View Full Version : Lease Agreements?

24th January 2004, 04:47
This is probably a stupid question, but with so many small buisnesses
going out of buisness, I was wondering how do you go about ending
a lease agreement. My fear is this, if I enter into an agreement
for a year and my place goes chapter 11 in 6 months, how do I handle
the balance of my obligation? Does chapter 11 allow me to end my
commitment to the property owner? Or will they come after my house?
I'm in California by the way.

Thanks in advance...

27th January 2004, 23:51
In regards to a lease question. First you should always contact an attorney. Now that is out of the way.

My recommendation is to never, ever, ever sign anything personally especially a lease. There are many reasons.
1)Lawsuits. What if someone sues you for damages.
2)If you do go out of business, the only thing you lose is your deposits, security and so on.
3)You should never attach yourself or your personal property to the dojo. Big mistake.

Lets forget the negative. Why would you fail. If you follow what I tell you and listen to other professionals then you are destined for success. You can't fail. I can help you. Soon my website will be released for school owners and up and running making you life easy.

In spirit;

28th January 2004, 18:41
It is always my pleasure. I am happy to help. Keep in touch.

In spirit;
Allie Alberigo

29th January 2004, 16:35
Originally posted by Allie

My recommendation is to never, ever, ever sign anything personally especially a lease.

Who then does the actual signing of the lease? I haven't read all the threads in here but I'm assuming that you are doing this through a corporation. Is the another official representative of the corporation who does the signing or do you sign in your capacity as a representative of the corporation?

30th January 2004, 15:30
The corporation is an entity by itself. There is a great book that I recommend that all of your read if your are interested in running your business as a corporation. It is by Rob Kiosaki and it is called "loopholes of the Rich and Famous".

Also, to answer your question as the corporate officer you should always sign your name then followed by your official title. Never, ever, ever sign personally on anything if you can get away with it. Sometimes landlords demand you to sign personally. So that you are liable. That is smart. I am a landlord as well. So that is what I prefer. A corporation could easily go in and out of business.

In spirit;
Allie Alberigo

30th January 2004, 23:56
When you incorporate, there are a lot of benefits. First of all being tax related. Second being liability related.

In both cases I recommend going with a C corporation because it offers maximum protection.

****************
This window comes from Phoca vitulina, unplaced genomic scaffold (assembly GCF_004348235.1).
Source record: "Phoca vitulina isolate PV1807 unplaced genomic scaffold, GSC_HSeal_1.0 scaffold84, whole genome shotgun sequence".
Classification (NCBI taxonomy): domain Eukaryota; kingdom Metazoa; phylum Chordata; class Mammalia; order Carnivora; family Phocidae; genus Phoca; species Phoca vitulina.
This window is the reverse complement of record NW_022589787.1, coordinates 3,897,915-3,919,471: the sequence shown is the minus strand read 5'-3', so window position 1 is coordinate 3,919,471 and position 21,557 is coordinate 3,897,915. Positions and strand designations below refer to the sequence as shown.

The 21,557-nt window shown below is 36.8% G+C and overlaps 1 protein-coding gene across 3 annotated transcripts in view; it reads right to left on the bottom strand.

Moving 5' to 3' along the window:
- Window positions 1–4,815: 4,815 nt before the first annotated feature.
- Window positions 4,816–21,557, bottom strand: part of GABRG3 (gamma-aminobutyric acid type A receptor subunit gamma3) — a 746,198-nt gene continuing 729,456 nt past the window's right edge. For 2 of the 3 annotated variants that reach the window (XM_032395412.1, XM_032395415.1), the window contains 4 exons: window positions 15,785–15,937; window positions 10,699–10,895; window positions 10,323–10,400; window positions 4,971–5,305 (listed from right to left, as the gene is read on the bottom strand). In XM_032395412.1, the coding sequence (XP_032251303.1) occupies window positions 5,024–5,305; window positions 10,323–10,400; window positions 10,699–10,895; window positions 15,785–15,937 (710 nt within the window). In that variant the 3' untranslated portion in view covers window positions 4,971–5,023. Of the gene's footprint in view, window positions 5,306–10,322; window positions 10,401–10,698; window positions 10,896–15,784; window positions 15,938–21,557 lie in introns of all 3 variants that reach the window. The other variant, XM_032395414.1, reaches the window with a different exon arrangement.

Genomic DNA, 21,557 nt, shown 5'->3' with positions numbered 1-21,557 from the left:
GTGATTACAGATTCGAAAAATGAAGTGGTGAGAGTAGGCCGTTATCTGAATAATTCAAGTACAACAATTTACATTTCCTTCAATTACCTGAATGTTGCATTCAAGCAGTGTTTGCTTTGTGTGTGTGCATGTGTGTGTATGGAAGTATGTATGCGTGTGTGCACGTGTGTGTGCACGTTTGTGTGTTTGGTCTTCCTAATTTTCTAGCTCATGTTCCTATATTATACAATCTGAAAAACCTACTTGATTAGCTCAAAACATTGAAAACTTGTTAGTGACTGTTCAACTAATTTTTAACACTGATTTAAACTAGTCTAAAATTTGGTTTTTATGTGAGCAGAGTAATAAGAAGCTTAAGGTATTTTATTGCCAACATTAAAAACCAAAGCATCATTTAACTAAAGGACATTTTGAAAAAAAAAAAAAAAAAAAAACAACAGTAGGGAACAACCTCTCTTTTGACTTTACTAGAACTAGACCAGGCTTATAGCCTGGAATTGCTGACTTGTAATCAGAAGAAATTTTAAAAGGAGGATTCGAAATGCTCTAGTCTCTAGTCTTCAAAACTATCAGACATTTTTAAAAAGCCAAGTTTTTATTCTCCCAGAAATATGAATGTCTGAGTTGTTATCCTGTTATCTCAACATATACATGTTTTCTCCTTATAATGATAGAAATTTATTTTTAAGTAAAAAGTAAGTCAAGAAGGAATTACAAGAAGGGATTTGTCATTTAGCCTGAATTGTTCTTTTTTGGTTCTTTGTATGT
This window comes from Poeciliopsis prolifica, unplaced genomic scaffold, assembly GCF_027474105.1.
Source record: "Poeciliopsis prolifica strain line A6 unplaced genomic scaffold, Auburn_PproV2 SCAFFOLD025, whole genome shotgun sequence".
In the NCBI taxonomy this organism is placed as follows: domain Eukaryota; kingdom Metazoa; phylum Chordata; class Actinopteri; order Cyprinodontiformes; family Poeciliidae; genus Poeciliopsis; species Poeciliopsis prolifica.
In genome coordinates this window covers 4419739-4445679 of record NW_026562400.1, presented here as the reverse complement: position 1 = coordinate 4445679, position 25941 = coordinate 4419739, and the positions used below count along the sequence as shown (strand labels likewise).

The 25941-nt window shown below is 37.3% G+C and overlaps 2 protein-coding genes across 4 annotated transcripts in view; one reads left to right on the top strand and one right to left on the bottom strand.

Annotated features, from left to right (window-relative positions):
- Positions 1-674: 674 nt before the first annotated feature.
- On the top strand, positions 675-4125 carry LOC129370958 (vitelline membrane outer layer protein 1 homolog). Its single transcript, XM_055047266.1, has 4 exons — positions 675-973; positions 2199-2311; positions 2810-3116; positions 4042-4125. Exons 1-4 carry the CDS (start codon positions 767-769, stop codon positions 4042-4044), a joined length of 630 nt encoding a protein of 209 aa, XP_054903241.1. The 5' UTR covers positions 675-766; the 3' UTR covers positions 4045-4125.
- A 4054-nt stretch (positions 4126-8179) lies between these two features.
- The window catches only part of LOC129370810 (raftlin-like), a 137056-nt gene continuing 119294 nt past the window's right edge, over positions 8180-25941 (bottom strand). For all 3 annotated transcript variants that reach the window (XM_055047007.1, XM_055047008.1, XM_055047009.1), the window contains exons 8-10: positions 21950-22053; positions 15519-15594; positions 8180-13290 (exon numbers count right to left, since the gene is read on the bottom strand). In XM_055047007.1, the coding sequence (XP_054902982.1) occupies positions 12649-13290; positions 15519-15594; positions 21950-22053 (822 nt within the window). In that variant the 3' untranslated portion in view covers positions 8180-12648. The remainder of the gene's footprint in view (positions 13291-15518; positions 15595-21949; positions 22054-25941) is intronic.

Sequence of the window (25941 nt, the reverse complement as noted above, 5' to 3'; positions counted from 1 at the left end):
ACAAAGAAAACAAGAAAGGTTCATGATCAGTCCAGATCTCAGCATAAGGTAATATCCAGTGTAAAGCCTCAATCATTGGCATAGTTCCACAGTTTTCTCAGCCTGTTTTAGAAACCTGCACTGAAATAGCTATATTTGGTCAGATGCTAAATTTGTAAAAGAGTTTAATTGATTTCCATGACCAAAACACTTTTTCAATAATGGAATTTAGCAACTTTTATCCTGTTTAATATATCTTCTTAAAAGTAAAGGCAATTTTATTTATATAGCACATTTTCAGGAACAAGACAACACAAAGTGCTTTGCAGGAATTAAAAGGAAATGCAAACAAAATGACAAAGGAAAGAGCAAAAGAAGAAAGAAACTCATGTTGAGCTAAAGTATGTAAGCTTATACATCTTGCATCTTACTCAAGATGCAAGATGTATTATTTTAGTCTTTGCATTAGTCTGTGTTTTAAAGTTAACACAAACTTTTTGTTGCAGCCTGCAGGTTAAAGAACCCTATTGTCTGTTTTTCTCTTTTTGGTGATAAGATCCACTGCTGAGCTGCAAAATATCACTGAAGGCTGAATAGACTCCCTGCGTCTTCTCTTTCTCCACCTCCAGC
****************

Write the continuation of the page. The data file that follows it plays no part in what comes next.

As for insurance, I got my taiji instructor 1 million dollars in coverage to teach at a high class hotel in SF. The total cost was somewhere around 400 dollars a year, which is entirely reasonable.

Now, back to the tax issues.

As a C corp, any of your personal money you invest in the corporation is pre-tax. Which is to say, you pay 10K into the biz out of your 50K a year, and you are only taxed as if you earned 40K. Downside of this is managing payroll, getting a federal tax id, and a few other little details that might seem like to much to start with.

Liability wise, if something happens, you personally are not liable, it is the responsibility of the corporation. As an investor, or officer of the company, your liability is generally limited to breach of fiduciary duty. Since you will, theoretically be the sole investor, the odds of that are limited.

The downside of a C corporation is that if you decide to expand into Mcdojo format, then getting a small business loan may be difficult.

Other options are to look into registering your organization as an NPO, such as "The society for the development of little kids in Martial arts".

Whatever you do, always talk to a lawyer and an accountant first, and do not rely on books or the internet. It may be pricey at first, but if you are serious about making a business out of MA, do it.

31st January 2004, 12:55
Daniel is correct in many of the areas he talked about in regards to the C corp and tax savings. The issue you should mostly be concerned with is the direction that you wish your dojo to go. If you are going to run a MCdojo as Daniel said then you want to be a professional operation. The fact that people run schools that are out of the norm or rather large - however you want to put it, is more reason to incorporate. The C corp is great, but the style of your corporation is better discussed with your accountant and how you want to set up your business.

All in all back to the beginning. Don't ever sign your life away. Corporations were set up for this exact reason. To protect the company and not involve the officials of the corporation - personally.

In spirit;
Allie Alberigo